Assemblywoman Nicole Malliotakis (R,C,I,Ref – East Shore) and Assemblyman Ron Castorina (R,C,I,Ref – South Shore) hosted a press conference at Greencroft Playground in Bay Terrace today to highlight City Hall’s failure to protect schoolchildren from speeding vehicles with the most basic tool: the stop sign. The two lawmakers say the city should place “all-way” stop signs at intersections near certain schools and playgrounds to protect pedestrians.
Greencroft Playground lies at the intersection of Redgrave Avenue and Greencroft Avenue, adjacent to PS 53, a kindergarten through 5th-grade elementary school. Closest to the intersection is a jungle gym and slide, just a block from Hylan Boulevard, the borough’s busiest thoroughfare. The property also contains a baseball field, basketball courts, a second jungle gym, and other amenities for children and families.
Stop signs exist on Greencroft Avenue but not on Redgrave Avenue, which runs from Hylan Boulevard to the school and experiences faster and more frequent traffic. Additionally, there are no stop signs on Durant Avenue at Ainsworth Avenue in front of the school. The pair also pointed to lack of “all-way” stop signs at neighboring school I.S.24 and vegetation growth along Hylan Boulevard that cause pedestrians to walk inthe middle of one of Staten Island’s busiests streets to access bus stops.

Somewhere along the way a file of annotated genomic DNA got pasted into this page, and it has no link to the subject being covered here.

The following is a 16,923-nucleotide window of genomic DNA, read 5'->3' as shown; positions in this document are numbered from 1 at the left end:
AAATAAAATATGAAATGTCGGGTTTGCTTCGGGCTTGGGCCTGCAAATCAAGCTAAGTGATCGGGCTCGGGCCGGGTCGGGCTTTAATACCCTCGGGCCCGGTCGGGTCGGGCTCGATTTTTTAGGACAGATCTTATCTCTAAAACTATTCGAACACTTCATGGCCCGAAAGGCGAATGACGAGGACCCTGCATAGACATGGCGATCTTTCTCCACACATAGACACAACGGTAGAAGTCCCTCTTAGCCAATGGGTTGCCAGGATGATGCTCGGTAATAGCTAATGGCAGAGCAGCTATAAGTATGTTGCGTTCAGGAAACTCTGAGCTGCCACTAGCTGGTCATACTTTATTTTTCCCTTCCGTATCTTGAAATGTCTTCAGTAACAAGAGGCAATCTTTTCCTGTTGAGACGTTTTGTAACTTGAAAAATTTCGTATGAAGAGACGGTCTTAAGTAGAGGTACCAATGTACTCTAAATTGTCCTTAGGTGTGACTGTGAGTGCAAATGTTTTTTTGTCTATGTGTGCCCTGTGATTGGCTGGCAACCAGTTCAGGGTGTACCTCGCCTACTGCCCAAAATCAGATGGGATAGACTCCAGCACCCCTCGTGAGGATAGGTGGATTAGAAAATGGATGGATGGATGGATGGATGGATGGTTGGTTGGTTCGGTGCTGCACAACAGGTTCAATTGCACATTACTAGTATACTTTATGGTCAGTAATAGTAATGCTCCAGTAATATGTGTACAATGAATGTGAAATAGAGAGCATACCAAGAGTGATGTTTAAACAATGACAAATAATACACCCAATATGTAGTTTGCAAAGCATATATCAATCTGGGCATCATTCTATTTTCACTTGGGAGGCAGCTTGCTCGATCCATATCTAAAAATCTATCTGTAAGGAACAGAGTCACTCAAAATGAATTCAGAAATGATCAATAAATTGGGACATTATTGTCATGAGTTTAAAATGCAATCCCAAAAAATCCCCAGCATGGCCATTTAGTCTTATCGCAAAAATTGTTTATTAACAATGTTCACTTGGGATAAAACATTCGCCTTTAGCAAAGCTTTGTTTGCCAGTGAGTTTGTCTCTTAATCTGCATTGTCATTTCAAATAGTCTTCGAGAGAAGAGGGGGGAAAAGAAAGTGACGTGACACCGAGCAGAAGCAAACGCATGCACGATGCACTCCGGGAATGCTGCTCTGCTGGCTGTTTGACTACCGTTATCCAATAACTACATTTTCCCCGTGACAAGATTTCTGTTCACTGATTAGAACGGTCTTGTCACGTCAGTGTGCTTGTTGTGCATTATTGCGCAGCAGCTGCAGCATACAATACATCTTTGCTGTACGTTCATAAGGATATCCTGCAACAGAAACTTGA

“If Mayor de Blasio is truly concerned about pedestrian safety he would address situations like this. I attended PS 53 as a child and I spent a lot of time walking down these sidewalks, crossing these streets, and playing in Greencroft Playground, and the situation has become increasingly dangerous with more cars on our streets than ever. A stop sign is such a simple solution.” said Malliotakis. “And, just up the street on Hylan Boulevard, pedestrians are unable to walk on the sidewalk because the city fails to maintain vegetation overgrowth. You say ‘Vision Zero’ but here you have a situation where you are forced to walk on one of Staten Island’s major artieries to get to your bus stop.”
“Unfortunately, the speeding problem on Staten Island has only gotten worse. Drivers far too frequently exceed the speed limit by over ten or fifteen miles per hour. The speed camera program has not deterred speeding on our Island. It has however generated revenue for the City of New York. If we truly want to ensure the safety of our children around the schools which they spend most of their time, we need all-way stop signs. We need to stop pretending that this speed camera program is here for safety and start implementing measures that will make a difference,” said Assemblyman Castorina.